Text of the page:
The story of the Delft ECD Training Centre


The Early Childhood Development (ECD) training centre at Delft has a mandate to provide training in support of other ECDs in the area and will benefit many informal ECDs or crèches.

The Training Centre is a passive solar, earth sheltered building out of tyres, cob, compressed earth bricks, ecobricks and glass bottles at the Delft Early Childhood Development (ECD) centre. The design is centered around minimizing the use of cement and concrete whilst showcasing the potential of alternative and sustainable materials. The building feels warm and welcoming amidst a stark social landscape. 

The character of the building is revealed in its hybrid use of natural, recycled and conventional materials and its journey to completion. From the beginning the environment was focused on creating a rich learning environment, starting off with a sustainable building course, progressing under the hands of local community members, interns and volunteers to its full expression as a training centre for early childhood development.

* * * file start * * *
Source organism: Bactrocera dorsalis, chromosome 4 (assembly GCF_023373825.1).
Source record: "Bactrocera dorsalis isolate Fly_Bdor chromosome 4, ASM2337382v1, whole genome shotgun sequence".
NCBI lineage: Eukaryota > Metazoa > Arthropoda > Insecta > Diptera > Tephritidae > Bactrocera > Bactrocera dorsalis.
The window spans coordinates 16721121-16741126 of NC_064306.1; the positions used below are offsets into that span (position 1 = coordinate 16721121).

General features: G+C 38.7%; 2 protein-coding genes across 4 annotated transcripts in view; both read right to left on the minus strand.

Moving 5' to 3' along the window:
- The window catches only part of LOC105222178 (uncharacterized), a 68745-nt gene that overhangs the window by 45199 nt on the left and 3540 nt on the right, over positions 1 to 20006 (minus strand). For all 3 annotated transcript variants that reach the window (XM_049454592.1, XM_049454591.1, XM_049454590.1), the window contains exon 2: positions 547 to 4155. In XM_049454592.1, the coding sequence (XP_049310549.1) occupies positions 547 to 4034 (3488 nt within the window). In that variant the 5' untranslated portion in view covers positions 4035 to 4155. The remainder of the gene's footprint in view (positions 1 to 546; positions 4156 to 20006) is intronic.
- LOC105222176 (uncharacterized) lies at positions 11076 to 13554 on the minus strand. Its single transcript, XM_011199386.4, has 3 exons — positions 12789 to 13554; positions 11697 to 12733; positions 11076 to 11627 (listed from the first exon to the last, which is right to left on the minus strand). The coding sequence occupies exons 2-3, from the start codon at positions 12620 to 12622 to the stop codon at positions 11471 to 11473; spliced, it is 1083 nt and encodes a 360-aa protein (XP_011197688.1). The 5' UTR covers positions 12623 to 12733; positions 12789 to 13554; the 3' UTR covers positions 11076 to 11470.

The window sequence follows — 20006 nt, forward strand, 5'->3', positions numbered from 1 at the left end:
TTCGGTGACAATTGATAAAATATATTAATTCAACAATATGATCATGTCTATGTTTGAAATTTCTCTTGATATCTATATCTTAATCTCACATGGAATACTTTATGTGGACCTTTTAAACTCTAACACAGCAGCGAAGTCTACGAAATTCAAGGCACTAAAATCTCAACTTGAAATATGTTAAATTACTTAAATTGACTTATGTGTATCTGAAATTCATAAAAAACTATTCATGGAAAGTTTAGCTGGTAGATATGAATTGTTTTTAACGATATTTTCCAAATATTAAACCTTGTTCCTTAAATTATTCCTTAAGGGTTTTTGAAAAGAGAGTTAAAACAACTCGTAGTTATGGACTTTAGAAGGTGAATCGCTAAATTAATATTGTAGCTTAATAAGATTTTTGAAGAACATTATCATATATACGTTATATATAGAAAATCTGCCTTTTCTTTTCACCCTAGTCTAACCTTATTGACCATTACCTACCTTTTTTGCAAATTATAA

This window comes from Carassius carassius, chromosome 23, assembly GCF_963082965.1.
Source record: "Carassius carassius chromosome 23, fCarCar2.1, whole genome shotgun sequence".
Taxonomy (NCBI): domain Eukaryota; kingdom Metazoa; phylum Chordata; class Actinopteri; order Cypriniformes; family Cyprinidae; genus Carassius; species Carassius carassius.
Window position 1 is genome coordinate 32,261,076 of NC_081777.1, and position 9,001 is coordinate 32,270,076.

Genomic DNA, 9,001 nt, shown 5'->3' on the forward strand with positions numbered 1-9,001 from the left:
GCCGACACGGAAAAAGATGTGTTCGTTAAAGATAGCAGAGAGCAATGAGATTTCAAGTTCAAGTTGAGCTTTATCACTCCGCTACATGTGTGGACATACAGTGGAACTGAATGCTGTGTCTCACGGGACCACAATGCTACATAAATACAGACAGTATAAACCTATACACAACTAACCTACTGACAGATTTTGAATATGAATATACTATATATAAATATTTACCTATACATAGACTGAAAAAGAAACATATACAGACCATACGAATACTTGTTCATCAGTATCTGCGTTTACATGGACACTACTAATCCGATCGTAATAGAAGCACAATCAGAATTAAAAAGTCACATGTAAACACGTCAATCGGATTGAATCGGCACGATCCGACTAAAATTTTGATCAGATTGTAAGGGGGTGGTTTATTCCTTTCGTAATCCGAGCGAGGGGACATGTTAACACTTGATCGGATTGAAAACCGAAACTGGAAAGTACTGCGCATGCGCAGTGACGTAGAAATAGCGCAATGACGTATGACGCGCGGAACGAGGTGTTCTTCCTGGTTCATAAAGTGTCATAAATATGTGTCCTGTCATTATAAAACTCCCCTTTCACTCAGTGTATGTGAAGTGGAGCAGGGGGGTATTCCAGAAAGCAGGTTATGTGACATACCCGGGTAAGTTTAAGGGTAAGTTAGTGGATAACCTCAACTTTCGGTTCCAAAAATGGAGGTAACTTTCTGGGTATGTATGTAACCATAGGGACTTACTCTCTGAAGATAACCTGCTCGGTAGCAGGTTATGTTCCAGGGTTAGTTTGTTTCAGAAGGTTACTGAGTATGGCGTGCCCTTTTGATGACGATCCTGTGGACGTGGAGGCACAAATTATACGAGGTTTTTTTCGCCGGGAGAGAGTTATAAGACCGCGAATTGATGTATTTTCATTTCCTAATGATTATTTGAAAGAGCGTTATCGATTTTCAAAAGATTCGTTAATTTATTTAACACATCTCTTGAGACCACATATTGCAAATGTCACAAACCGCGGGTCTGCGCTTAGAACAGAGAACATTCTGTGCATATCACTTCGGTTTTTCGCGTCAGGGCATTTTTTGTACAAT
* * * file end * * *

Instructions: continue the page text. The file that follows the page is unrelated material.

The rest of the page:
The training centre was designed by Ashlej Hemraj for the City of Cape Town’s Department of Social Services in consultation with Peter McIntosh from the Natural Building Collective. 

The goal of the Training centre is to provide a space in which ECD practitioners and caregivers are trained to fulfil the developmental needs of the child. The centre will serve as a multipurpose centre of excellence and have a broader community use, such as training and resource centres for crèches.

The thin cement topping over the earth floor at the Delft ECD training centre

Design rationale